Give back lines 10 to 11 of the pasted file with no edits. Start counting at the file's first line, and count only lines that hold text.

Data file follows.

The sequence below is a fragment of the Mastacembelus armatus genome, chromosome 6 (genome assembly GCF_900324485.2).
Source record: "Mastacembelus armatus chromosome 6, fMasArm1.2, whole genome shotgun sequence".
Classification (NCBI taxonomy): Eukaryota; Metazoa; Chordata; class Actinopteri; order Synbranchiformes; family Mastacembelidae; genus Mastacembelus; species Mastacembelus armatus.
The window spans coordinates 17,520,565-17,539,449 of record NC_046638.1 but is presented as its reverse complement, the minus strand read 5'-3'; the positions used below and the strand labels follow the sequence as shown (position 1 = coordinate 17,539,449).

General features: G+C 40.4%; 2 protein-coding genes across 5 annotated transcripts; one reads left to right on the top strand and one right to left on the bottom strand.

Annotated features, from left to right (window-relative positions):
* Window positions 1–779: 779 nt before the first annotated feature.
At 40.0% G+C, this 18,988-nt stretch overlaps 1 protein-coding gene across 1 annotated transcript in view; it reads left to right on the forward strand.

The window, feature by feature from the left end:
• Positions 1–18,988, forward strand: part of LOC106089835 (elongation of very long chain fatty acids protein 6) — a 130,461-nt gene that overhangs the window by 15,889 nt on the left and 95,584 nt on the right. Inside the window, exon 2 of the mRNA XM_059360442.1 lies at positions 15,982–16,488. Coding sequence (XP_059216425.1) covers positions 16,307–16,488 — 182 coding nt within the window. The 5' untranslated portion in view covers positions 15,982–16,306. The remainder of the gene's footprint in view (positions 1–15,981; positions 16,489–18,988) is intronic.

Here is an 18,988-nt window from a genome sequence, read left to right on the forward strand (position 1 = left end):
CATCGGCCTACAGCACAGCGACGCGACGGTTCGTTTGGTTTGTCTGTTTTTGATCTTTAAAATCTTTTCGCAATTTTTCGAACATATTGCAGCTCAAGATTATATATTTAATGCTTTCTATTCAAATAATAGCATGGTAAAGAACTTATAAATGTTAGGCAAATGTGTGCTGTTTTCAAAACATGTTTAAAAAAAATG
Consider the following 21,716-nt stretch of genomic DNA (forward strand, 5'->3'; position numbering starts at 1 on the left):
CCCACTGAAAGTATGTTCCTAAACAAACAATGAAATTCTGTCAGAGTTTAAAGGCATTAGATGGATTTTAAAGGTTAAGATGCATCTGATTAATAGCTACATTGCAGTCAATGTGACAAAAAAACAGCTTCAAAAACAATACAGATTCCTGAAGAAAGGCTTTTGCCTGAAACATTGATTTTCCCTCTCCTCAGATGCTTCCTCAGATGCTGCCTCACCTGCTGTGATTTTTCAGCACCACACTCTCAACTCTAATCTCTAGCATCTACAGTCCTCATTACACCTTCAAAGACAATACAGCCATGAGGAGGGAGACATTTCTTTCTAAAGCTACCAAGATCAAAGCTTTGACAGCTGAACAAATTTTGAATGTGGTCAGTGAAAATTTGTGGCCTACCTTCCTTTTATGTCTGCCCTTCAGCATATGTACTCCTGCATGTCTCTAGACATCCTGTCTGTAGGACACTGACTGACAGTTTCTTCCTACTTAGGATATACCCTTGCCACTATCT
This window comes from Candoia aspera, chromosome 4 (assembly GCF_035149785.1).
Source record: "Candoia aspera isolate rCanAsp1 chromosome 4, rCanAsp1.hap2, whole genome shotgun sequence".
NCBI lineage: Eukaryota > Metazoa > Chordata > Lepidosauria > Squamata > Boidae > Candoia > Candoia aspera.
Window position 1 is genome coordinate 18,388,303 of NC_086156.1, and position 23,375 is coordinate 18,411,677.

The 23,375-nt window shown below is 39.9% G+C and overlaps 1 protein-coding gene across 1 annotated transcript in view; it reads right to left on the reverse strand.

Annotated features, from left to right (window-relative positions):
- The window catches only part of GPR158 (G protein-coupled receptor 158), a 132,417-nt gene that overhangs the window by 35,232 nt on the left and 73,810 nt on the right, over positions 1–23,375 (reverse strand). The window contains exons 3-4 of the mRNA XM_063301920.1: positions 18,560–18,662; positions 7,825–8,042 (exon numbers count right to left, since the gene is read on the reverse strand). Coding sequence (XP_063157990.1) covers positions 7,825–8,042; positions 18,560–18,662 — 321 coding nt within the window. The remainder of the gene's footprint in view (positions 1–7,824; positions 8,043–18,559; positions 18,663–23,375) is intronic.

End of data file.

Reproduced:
• Positions 1–18,988, forward strand: part of LOC106089835 (elongation of very long chain fatty acids protein 6) — a 130,461-nt gene that overhangs the window by 15,889 nt on the left and 95,584 nt on the right. Inside the window, exon 2 of the mRNA XM_059360442.1 lies at positions 15,982–16,488. Coding sequence (XP_059216425.1) covers positions 16,307–16,488 — 182 coding nt within the window. The 5' untranslated portion in view covers positions 15,982–16,306. The remainder of the gene's footprint in view (positions 1–15,981; positions 16,489–18,988) is intronic.

Here is an 18,988-nt window from a genome sequence, read left to right on the forward strand (position 1 = left end):